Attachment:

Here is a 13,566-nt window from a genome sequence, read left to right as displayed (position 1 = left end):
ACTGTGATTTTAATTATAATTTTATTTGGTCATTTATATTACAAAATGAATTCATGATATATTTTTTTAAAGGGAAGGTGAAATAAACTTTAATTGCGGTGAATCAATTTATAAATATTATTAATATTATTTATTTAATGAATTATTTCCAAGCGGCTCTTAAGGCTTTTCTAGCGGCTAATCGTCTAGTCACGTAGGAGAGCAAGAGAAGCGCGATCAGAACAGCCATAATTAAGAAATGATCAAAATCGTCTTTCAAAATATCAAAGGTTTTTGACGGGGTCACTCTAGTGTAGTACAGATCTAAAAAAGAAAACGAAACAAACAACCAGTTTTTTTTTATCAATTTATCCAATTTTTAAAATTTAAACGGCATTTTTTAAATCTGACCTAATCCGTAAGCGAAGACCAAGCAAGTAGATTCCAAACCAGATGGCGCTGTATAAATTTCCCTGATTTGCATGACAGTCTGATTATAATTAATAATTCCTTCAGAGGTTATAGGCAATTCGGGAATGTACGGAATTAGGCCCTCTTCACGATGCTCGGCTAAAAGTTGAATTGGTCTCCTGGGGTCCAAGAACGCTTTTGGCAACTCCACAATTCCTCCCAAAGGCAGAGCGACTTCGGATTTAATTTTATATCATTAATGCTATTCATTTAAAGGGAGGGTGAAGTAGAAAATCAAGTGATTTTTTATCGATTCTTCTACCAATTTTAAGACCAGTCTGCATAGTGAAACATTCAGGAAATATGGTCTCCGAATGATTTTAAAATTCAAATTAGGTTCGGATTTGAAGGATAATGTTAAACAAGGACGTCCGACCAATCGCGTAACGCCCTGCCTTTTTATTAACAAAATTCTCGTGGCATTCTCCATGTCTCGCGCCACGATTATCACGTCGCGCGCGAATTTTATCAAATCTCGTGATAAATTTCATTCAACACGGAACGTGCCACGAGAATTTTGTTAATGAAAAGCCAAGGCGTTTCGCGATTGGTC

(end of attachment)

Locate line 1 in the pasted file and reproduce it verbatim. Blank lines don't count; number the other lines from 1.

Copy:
Here is a 13,566-nt window from a genome sequence, read left to right as displayed (position 1 = left end):